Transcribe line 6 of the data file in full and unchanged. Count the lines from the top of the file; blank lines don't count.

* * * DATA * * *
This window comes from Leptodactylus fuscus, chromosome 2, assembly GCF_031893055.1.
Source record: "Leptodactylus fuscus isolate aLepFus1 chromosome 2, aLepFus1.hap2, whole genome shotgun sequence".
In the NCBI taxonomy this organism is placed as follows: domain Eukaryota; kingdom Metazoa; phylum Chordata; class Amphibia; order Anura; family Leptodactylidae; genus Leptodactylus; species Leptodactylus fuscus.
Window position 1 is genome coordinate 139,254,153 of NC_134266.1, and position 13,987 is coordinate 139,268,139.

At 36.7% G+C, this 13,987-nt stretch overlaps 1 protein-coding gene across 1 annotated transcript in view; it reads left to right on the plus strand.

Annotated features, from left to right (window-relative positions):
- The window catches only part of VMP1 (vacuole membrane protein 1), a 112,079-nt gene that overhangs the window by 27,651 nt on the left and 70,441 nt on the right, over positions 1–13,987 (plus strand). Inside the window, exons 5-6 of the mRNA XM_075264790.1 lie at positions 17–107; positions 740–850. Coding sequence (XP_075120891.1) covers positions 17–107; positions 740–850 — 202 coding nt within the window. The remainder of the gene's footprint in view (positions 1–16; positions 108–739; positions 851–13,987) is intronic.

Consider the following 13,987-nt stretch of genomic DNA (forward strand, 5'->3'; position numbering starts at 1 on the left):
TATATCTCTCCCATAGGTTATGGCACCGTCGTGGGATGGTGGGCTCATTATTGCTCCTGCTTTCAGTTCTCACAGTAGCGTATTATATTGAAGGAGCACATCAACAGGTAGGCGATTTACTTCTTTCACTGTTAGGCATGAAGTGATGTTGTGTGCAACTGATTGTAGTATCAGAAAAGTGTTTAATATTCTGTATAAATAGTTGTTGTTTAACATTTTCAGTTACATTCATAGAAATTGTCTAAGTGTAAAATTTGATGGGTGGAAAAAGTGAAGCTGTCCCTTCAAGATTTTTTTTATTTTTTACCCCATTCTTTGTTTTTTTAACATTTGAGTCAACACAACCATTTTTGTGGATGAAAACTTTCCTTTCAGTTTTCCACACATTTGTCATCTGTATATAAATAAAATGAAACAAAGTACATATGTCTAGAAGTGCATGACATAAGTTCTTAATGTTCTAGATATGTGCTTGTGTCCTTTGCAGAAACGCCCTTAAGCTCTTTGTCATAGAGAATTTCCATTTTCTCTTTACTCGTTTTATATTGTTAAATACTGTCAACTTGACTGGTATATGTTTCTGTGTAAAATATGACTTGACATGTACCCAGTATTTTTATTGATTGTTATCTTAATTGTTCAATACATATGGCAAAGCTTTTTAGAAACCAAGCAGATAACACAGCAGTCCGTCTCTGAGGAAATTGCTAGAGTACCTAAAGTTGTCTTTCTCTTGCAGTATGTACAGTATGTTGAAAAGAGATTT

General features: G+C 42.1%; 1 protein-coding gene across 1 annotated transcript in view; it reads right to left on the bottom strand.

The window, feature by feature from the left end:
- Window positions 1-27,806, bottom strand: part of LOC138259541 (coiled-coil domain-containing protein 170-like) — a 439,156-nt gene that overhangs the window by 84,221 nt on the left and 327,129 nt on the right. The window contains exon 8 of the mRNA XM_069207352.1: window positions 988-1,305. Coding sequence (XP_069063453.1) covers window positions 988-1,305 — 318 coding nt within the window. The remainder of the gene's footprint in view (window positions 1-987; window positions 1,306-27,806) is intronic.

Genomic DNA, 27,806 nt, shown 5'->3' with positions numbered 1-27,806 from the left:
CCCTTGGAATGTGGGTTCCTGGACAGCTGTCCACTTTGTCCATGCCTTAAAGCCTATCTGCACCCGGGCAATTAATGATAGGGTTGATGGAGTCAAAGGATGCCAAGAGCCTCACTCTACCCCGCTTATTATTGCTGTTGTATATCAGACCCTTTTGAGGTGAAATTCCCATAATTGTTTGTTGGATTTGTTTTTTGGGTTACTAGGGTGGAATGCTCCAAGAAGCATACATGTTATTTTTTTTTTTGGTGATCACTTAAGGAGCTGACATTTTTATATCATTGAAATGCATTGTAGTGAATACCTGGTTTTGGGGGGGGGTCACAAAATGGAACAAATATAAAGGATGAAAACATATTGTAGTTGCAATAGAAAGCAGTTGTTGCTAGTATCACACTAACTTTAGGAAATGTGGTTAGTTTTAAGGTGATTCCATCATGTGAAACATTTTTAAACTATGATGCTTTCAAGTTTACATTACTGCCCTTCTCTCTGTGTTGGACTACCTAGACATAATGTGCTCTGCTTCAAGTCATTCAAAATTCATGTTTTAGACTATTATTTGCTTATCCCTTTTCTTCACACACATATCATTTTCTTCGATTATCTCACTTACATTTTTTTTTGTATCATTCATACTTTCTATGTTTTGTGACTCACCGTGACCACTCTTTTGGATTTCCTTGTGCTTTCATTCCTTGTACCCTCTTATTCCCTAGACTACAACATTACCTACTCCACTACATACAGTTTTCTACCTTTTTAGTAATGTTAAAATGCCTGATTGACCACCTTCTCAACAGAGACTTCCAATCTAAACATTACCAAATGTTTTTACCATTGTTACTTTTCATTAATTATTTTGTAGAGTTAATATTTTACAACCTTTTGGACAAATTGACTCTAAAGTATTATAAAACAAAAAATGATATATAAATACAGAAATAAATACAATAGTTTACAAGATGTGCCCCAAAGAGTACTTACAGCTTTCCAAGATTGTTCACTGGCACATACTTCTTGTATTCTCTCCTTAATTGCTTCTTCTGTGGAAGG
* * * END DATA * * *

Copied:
Annotated features, from left to right (window-relative positions):